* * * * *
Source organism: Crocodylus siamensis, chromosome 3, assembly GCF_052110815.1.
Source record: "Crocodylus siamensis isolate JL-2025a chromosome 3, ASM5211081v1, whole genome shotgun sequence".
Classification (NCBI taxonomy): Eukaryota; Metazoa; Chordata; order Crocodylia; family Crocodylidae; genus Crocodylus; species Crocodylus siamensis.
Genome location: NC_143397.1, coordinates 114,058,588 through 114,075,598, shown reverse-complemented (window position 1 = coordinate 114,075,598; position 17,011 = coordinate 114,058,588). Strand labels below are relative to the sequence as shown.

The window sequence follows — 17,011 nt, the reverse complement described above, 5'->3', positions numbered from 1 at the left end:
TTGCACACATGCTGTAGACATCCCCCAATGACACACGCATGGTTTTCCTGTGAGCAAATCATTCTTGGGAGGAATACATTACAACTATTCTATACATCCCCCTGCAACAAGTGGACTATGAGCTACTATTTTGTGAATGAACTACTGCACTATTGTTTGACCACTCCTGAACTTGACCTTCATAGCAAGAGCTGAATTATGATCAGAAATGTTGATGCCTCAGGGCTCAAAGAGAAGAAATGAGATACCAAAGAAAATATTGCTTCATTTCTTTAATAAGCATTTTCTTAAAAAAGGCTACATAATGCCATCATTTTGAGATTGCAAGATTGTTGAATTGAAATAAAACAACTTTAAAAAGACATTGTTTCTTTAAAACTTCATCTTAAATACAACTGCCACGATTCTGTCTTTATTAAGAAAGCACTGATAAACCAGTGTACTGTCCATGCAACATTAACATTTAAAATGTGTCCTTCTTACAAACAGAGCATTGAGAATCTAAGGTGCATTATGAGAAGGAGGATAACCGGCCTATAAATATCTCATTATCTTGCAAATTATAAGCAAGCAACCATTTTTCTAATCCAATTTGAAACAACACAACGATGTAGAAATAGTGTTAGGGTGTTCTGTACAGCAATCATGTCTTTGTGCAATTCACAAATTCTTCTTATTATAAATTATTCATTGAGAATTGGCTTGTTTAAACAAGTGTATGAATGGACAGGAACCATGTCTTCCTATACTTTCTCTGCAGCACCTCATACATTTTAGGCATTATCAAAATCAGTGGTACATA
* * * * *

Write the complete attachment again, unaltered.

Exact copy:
Source organism: Crocodylus siamensis, chromosome 3, assembly GCF_052110815.1.
Source record: "Crocodylus siamensis isolate JL-2025a chromosome 3, ASM5211081v1, whole genome shotgun sequence".
Classification (NCBI taxonomy): Eukaryota; Metazoa; Chordata; order Crocodylia; family Crocodylidae; genus Crocodylus; species Crocodylus siamensis.
Genome location: NC_143397.1, coordinates 114,058,588 through 114,075,598, shown reverse-complemented (window position 1 = coordinate 114,075,598; position 17,011 = coordinate 114,058,588). Strand labels below are relative to the sequence as shown.

The window sequence follows — 17,011 nt, the reverse complement described above, 5'->3', positions numbered from 1 at the left end:
TTGCACACATGCTGTAGACATCCCCCAATGACACACGCATGGTTTTCCTGTGAGCAAATCATTCTTGGGAGGAATACATTACAACTATTCTATACATCCCCCTGCAACAAGTGGACTATGAGCTACTATTTTGTGAATGAACTACTGCACTATTGTTTGACCACTCCTGAACTTGACCTTCATAGCAAGAGCTGAATTATGATCAGAAATGTTGATGCCTCAGGGCTCAAAGAGAAGAAATGAGATACCAAAGAAAATATTGCTTCATTTCTTTAATAAGCATTTTCTTAAAAAAGGCTACATAATGCCATCATTTTGAGATTGCAAGATTGTTGAATTGAAATAAAACAACTTTAAAAAGACATTGTTTCTTTAAAACTTCATCTTAAATACAACTGCCACGATTCTGTCTTTATTAAGAAAGCACTGATAAACCAGTGTACTGTCCATGCAACATTAACATTTAAAATGTGTCCTTCTTACAAACAGAGCATTGAGAATCTAAGGTGCATTATGAGAAGGAGGATAACCGGCCTATAAATATCTCATTATCTTGCAAATTATAAGCAAGCAACCATTTTTCTAATCCAATTTGAAACAACACAACGATGTAGAAATAGTGTTAGGGTGTTCTGTACAGCAATCATGTCTTTGTGCAATTCACAAATTCTTCTTATTATAAATTATTCATTGAGAATTGGCTTGTTTAAACAAGTGTATGAATGGACAGGAACCATGTCTTCCTATACTTTCTCTGCAGCACCTCATACATTTTAGGCATTATCAAAATCAGTGGTACATA